20. Proverbs 23:35. Insensibility follows drinking, rendering man senseless to bodily harm.
  21. Proverbs 23:35. Alcohol is addictive, causing the drinker to seek it again and again.
  22. Proverbs 31:4-5. Government officials are warned to not drink lest they forget the law and pervert judgment.
  23. Proverbs 31:6-7. Drinking causes loss of sober and rational thinking.
  24. Ecclesiastes 2:3. The writer of Ecclesiastes tried strong drink, but in the end admitted that it was vanity (cf. 2:11; 12:8).
  25. Ecclesiastes 10:17. The nation is blessed whose leaders eat for strength and refrain from drunkenness.
  26. Isaiah 5:11-12. Woe is pronounced on those who give themselves to strong drink. It causes disregard for the Lord.
  27. Isaiah 5:22. Woe is pronounced upon drunkards.
  28. Isaiah 5:22-23. Alcohol perverts righteous judgment, taking bribes to justify the wicked and to condemn the just.
  29. Isaiah 5:22-24. Alcohol causes one to cast away and despise the law of the Lord.
  30. Isaiah 22:13. Drinking goes along with carnal living.
  31. Isaiah 28:1. A woe is pronounced upon the drunkards of Ephraim.
  32. Isaiah 28:3. The drunkards of Ephraim would be trodden down and destroyed.
  33. Isaiah 28:7-8. Prophets and priests become incapable of spiritual leadership because of drinking.
  34. Isaiah 56:12. Drinking accompanies foolish optimism and the sinner’s vain hope that his sins will not find him out.
  35. Jeremiah 35:5-8,14,19. The Rechabites, who steadfastly held to total abstinence, were assured of God’s continued blessings.
  36. Daniel 1:5,8,16; 10:3. Daniel, who refused to drink the king’s wine, was especially blessed by the Lord.
  37. Daniel 5:1-2. A tragic example of a king who drank and who led his people to do likewise.
  38. Daniel 5:3-4. Drinking leads to profaning sacred things.
  39. Daniel 5:25-28. Moral degradation, of which drinking is a symptom, is ultimately punished by God.
  40. Hosea 4:10-11. Strong drink and immorality go hand in hand.
  41. Hosea 7:5. The king, by his drinking, was not only made sick, but became scornful.
  42. Joel 3:3. Young women were sold for the price of a drink.
  43. Amos 4:1. Those who lived in luxury in the mountain of Samaria oppress the poor and crush the needy while calling for their drink.
  44. Amos 6:3-6. The evil, idle rich who were given to imbibing wine were not concerned about the affliction of the poor.
  45. Habakkuk 2:5. Arrogance is inflamed by drink.
  46. Habakkuk 2:15. It is wrong to lead another to drink.
  47. Habakkuk 2:16. Drink leads to shame and humiliation.
  48. Matthew 24:48-51. Drinking is not consistent with alertness.
  49. Luke 1:15. The greatness of John the Baptist is linked with his total abstinence.
  50. Luke 12:45. Jesus the Christ warns against drunkenness.
  51. Luke 21:34. Drinking prevents one from being prepared for the judgment day.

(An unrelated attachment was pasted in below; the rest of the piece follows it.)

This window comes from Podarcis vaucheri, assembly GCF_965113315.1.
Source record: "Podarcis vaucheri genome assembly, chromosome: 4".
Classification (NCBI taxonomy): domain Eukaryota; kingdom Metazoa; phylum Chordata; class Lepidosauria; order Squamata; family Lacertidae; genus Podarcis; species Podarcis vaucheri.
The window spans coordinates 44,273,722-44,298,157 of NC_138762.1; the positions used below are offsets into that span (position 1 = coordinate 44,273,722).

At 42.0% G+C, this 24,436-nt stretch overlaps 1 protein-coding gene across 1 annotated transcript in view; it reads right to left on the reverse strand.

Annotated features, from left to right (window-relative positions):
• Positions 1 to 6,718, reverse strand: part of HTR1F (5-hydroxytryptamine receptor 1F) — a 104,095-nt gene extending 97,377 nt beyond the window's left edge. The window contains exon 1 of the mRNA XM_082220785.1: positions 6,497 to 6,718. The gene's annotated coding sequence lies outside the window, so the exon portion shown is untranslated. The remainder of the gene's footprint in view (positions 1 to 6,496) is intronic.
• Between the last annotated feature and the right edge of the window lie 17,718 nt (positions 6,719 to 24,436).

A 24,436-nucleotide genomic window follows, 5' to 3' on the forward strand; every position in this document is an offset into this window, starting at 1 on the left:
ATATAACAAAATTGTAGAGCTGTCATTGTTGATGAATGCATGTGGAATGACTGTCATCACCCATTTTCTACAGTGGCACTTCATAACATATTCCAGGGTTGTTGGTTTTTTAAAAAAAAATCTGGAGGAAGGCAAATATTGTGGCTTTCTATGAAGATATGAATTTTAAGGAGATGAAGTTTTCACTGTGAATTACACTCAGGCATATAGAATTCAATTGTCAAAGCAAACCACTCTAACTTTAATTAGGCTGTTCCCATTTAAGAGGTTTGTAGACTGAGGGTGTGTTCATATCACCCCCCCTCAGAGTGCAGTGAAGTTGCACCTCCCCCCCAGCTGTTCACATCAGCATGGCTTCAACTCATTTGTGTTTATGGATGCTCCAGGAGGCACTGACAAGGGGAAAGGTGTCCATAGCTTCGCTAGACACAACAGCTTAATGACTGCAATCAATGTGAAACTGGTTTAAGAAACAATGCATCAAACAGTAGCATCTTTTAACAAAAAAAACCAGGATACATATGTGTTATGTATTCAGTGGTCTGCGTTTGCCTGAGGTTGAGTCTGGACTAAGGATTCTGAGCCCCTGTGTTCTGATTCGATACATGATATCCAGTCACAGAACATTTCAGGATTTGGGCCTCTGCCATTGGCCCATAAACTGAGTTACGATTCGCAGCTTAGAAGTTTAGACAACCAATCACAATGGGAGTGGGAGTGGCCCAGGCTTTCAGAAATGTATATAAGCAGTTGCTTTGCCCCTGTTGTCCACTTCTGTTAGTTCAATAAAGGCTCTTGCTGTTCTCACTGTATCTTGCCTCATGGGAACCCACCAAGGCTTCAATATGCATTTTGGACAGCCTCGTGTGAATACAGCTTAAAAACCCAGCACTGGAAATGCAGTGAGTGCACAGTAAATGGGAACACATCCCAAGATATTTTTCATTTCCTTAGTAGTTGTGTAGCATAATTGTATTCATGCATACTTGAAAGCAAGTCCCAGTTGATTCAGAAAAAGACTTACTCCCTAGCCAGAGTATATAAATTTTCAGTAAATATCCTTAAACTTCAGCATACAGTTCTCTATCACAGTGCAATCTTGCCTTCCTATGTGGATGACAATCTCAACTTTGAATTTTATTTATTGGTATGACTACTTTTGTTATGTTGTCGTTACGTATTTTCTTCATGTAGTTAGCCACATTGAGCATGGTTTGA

52. Romans 13:13. All are admonished to walk honestly, not in rioting and drunkenness.
  53. Romans 14:21. Christians are admonished not to drink lest a brother be caused to stumble.
  54. I Corinthians 5:11. Christians are forbidden to keep company with those who are drunkards.
  55. I Corinthians 6:10. No drunkard shall inherit the kingdom of God. Therefore, the preaching of the Gospel must include preaching the damnation of alcohol.
  56. I Corinthians 11:21. The Lord’s Supper is no time for drunkenness.
  57. Galatians 5:21. Drunkenness prevents one from inheriting the kingdom of God.
  58. Ephesians 5:18. Christians are commanded not to be drunk with wine, nor even start the process of becoming drunk.
  59. I Timothy 3:3,8. Elders and deacons must not be given to wine.

        Although there are many instances of drinking in the Bible, it must be remembered they are never set forth and upheld as examples for us to follow. The whole weight of Bible authority is against the manifold evils of consuming alcohol as a beverage. Today, Christian duty makes a tremendous appeal for brethren everywhere to join hearts and hands in an effective program of total abstinence from beverage alcohol —“our fiercest foe.” This terrible scourge upon the family, nation and world, can be driven from many homes and communities when God’s people set themselves to the task to preach and teach God’s word on the subject. When one repents, it will not be found in their house nor upon their lips!
        Many say alcoholism is a disease. I beg your pardon. It’s not a disease, it’s a sin. The Bible calls it drunkenness!
        Peter L. Reamn is credited as the author of the following note. If alcoholism is a disease, it’s the only disease that:

  • Is contracted by an act of the will,
  • Requires a license to propagate it,
  • Is bottled and sold,
  • Promotes crime,
  • Is habit-forming,
  • Is advanced by advertising,
  • Is given as a Christmas present.


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Rod Rutherford

        No sincere Bible believer doubts the importance of baptism. The word “baptize” in its various forms occurs nearly 100 times in the New Testament. Jesus himself said, “He that believeth and is baptized shall be saved” (Mark 16:16). He commanded his disciples: “Go ye therefore, and teach all nations, baptizing them in the name of the Father, and of the Son, and of the Holy Ghost” (Matt. 28:19).
        That baptism is required by the Lord cannot be denied. But how should one be baptized? Standard dictionaries commonly define baptism as “a religious rite or act performed either by sprinkling or pouring, or ‘by immersion’.” It must be remembered, however, that dictionaries define words according to their meaning in current usage. To find their meaning in the Bible, we must go to the Bible itself for the correct definition. Thus, we shall learn how God wants penitent believers to be baptized.